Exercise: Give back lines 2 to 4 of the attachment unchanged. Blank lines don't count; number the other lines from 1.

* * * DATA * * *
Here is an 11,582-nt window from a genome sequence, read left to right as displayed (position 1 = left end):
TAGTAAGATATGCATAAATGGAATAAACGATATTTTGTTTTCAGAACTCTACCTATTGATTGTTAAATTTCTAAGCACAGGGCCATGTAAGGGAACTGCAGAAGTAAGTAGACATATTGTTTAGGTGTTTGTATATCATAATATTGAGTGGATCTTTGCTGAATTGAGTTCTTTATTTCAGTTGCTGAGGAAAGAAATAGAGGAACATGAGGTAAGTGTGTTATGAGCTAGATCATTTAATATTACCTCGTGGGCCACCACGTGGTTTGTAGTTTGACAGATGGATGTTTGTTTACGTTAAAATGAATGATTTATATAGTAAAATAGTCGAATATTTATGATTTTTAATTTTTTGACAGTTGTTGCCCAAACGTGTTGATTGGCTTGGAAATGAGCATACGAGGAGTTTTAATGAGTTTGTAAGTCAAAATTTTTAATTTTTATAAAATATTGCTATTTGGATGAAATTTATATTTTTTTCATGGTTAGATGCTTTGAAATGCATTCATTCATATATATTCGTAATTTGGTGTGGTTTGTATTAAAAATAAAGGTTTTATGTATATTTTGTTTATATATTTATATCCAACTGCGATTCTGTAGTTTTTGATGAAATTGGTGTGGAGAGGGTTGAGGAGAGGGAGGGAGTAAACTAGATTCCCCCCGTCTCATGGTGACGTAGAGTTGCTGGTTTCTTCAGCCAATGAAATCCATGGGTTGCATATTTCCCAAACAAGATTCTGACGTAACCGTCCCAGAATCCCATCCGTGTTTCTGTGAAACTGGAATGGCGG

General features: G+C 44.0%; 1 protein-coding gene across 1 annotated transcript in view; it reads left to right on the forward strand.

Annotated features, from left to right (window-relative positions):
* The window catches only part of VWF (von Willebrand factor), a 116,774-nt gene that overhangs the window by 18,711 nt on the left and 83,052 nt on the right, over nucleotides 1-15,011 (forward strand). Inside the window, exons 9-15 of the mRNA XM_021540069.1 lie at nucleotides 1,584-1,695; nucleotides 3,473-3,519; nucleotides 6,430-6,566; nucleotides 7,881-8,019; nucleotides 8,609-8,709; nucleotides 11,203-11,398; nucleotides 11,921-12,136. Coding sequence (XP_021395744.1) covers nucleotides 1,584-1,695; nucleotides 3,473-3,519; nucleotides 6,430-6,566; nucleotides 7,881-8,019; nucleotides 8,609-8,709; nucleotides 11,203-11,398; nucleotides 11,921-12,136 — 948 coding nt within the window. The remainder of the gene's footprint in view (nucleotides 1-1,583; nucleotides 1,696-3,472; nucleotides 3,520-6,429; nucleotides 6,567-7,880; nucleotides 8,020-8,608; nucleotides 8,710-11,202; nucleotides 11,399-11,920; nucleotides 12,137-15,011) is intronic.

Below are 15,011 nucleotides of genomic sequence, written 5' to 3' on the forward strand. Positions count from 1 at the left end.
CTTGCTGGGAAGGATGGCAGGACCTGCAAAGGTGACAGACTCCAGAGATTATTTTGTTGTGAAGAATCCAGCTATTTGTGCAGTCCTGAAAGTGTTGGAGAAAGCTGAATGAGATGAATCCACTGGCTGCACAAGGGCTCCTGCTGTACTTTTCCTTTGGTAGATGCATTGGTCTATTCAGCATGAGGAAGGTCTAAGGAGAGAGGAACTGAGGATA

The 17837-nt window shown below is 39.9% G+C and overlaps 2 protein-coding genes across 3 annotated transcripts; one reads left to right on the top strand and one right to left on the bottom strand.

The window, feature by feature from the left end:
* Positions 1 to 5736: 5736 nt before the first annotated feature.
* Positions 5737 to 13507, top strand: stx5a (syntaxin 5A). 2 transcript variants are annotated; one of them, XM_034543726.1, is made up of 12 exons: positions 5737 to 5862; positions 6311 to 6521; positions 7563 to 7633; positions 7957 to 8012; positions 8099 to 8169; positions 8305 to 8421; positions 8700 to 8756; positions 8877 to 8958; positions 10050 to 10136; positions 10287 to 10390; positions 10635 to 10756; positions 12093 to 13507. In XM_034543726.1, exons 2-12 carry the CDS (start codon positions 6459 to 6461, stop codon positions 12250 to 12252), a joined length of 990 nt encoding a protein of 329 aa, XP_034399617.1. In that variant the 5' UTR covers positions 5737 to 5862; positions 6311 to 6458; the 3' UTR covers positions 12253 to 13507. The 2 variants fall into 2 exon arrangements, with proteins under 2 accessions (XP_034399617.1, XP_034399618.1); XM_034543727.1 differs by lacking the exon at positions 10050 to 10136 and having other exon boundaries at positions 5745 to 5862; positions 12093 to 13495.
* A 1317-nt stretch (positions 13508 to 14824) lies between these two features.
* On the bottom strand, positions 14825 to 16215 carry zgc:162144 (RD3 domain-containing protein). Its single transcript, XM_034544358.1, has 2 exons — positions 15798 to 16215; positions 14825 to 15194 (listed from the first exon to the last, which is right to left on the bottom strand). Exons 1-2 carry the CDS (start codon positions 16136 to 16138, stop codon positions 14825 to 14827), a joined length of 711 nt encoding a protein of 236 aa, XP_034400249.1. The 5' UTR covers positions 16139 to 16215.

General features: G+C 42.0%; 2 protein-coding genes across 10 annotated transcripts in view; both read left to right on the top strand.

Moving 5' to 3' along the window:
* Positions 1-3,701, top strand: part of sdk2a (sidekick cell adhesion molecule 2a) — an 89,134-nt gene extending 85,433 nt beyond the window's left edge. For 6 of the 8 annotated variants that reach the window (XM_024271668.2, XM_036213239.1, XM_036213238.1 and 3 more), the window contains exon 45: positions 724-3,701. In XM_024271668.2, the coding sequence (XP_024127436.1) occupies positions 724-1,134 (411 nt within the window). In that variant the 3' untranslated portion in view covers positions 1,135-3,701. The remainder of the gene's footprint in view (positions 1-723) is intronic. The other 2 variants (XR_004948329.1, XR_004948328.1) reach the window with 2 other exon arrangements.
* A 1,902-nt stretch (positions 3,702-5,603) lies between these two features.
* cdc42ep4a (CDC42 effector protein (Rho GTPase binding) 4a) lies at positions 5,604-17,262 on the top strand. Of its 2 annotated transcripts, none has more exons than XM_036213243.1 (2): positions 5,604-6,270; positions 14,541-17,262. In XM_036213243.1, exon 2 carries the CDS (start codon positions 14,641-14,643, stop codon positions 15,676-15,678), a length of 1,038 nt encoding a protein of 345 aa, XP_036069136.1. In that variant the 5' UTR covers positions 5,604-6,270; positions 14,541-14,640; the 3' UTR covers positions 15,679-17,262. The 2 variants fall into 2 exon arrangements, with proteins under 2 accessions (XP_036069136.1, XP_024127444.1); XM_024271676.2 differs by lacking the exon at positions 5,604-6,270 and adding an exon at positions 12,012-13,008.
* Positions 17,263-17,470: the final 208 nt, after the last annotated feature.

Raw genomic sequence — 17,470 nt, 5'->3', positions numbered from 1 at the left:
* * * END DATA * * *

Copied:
TAGTAAGATATGCATAAATGGAATAAACGATATTTTGTTTTCAGAACTCTACCTATTGATTGTTAAATTTCTAAGCACAGGGCCATGTAAGGGAACTGCAGAAGTAAGTAGACATATTGTTTAGGTGTTTGTATATCATAATATTGAGTGGATCTTTGCTGAATTGAGTTCTTTATTTCAGTTGCTGAGGAAAGAAATAGAGGAACATGAGGTAAGTGTGTTATGAGCTAGATCATTTAATATTACCTCGTGGGCCACCACGTGGTTTGTAGTTTGACAGATGGATGTTTGTTTACGTTAAAATGAATGATTTATATAGTAAAATAGTCGAATATTTATGATTTTTAATTTTTTGACAGTTGTTGCCCAAACGTGTTGATTGGCTTGGAAATGAGCATACGAGGAGTTTTAATGAGTTTGTAAGTCAAAATTTTTAATTTTTATAAAATATTGCTATTTGGATGAAATTTATATTTTTTTCATGGTTAGATGCTTTGAAATGCATTCATTCATATATATTCGTAATTTGGTGTGGTTTGTATTAAAAATAAAGGTTTTATGTATATTTTGTTTATATATTTATATCCAACTGCGATTCTGTAGTTTTTGATGAAATTGGTGTGGAGAGGGTTGAGGAGAGGGAGGGAGTAAACTAGATTCCCCCCGTCTCATGGTGACGTAGAGTTGCTGGTTTCTTCAGCCAATGAAATCCATGGGTTGCATATTTCCCAAACAAGATTCTGACGTAACCGTCCCAGAATCCCATCCGTGTTTCTGTGAAACTGGAATGGCGG

General features: G+C 44.0%; 1 protein-coding gene across 1 annotated transcript in view; it reads left to right on the forward strand.

Annotated features, from left to right (window-relative positions):